Dan Patrick and Ken Paxton don’t want you to vote for these candidates


Attorney General Ken Paxton and other anti-public education politicians are still trying to scare educators away from the polls, but most educators know better than to be intimidated by Paxton’s political posturing, Empower Texans’ lies and Dan Patrick’s rants. Now, it is almost time to show them, in the most effective way possible, what you think of their behavior – and their anti-school policies.

Early voting in the party primaries will begin next Tuesday (Feb. 20). This is the time for educators to participate in the one act of civic engagement that opponents fear the most. I have attached at the end of this post a link to TSTA PAC’s list of endorsed candidates in contested races in both Republican and Democratic primaries around the state.

TSTA PAC endorsed these candidates – some are incumbent officeholders and some are challengers – on one issue only, their records and/or views on supporting public education, educators and school kids. The endorsements are based on real commitments to public schools, not mere lip service.

These individuals are candidates that Dan Patrick, Ken Paxton, Empower Texans and their school privatization allies don’t want you to vote for, and that’s why they have been trying to suppress your vote. But this year, you have more reason than ever to go to the polls. Please Vote Education First!

TSTA PAC’s endorsements are here:


If you are not sure which Texas House, state Senate or congressional district you live in, go to the following link and fill in your home address:


You can make a positive difference for public schools in Texas, but only if you Vote Education First!



Here is why Dan Patrick and his allies are trying to suppress the educator vote


Here, in one of their leader’s own words, is why Dan Patrick’s anti-public education allies are trying to keep educators from voting. The following quote, published over the weekend in the Texas Tribune, is from Tom Fabry, treasurer of the Frisco Tea Party and a collaborator in Empower Texans’ voter suppression campaign against teachers and other public school employees.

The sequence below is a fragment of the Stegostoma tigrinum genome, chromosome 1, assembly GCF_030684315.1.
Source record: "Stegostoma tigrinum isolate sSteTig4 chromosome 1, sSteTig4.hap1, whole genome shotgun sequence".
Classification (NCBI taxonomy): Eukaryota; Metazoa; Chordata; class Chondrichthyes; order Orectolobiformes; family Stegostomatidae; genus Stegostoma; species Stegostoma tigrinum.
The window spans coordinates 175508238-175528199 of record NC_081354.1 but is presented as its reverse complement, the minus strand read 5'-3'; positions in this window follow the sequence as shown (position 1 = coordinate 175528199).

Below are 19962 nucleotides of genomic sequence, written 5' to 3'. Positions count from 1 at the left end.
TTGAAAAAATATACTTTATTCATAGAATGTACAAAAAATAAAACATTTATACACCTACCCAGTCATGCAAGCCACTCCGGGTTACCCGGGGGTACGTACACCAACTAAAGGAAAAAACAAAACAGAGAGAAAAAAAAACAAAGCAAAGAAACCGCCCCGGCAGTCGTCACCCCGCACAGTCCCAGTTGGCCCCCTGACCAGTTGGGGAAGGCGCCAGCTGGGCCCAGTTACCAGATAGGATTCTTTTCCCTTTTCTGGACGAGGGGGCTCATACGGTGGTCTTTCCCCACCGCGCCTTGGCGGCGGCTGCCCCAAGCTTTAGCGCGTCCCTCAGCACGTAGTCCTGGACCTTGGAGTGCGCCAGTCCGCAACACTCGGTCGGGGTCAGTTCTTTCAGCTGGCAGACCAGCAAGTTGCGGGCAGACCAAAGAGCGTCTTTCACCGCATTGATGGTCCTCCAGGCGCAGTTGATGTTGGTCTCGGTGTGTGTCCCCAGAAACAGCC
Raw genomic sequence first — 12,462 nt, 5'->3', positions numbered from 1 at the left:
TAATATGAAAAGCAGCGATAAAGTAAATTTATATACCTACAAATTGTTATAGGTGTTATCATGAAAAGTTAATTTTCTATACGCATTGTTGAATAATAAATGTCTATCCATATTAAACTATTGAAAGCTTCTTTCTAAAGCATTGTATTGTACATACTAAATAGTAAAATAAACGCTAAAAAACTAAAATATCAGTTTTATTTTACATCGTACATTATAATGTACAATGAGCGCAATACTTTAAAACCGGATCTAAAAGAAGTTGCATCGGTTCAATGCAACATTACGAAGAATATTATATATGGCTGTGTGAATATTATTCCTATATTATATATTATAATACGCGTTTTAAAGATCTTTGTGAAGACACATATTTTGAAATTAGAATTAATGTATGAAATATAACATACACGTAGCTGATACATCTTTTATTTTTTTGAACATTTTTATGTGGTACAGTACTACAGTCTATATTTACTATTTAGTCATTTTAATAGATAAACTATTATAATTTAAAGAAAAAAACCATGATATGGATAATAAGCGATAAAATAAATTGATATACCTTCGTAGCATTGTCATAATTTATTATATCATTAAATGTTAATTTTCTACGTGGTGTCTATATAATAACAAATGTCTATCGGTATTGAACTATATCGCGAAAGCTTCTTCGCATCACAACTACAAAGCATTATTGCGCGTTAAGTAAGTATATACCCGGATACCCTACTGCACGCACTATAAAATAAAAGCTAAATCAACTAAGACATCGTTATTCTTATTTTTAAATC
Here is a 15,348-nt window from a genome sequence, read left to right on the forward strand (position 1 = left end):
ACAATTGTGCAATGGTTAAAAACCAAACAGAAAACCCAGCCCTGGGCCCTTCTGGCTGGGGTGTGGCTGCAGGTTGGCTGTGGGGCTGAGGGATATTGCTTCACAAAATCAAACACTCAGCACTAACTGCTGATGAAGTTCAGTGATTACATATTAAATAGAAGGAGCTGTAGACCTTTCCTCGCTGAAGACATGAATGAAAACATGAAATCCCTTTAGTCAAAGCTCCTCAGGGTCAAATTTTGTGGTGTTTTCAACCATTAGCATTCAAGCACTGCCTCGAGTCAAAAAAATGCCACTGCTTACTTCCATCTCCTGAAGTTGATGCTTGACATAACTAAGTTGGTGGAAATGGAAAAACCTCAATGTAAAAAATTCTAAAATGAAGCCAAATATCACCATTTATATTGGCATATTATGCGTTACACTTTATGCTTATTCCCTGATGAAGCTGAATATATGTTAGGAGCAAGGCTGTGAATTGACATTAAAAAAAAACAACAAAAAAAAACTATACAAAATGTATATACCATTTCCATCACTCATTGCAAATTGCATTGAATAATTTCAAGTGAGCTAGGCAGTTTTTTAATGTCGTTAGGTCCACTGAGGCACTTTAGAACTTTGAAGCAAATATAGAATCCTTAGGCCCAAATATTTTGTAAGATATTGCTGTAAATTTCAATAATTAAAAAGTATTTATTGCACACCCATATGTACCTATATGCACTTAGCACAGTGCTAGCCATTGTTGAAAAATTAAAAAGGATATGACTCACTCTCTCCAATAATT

“Voting in mass, they (educators) would influence statewide office and state legislative races,” Fabry wrote for Empower Texans. “Locally, the combined voter block would have the mass to virtually guarantee approval of tax ratification elections and bond propositions. All it takes is registration, indoctrination and mobilization. And it’s all being done under the guise of ‘civic responsibility.’”

There are 650,000 or more public school employees in Texas, and the thought of most of those educators voting in the best interests of their students and their professions obvously scares the heck out of Fabry and his accomplices, who have been accustomed to large numbers of educators staying home on Election Day.

In Fabry’s view, which is shared by Lt. Gov. Dan Patrick, only people who would shrink government and privatize public schools should be encouraged to vote, thus assuring the election of state officials who will continue to cut education funding and promote standardized testing and school privatization. And they shudder at the thought of educators going out and voting for the local tax ratification and bond elections that have become increasingly necessary to compensate for the state’s neglect.

Educators don’t need indoctrination. They already know how bad Gov. Abbott, Dan Patrick and their allies are treating public schools and their students. But many educators may need mobilization, beginning with reminders of how important elections are to education and not to be intimidated by those who fear them.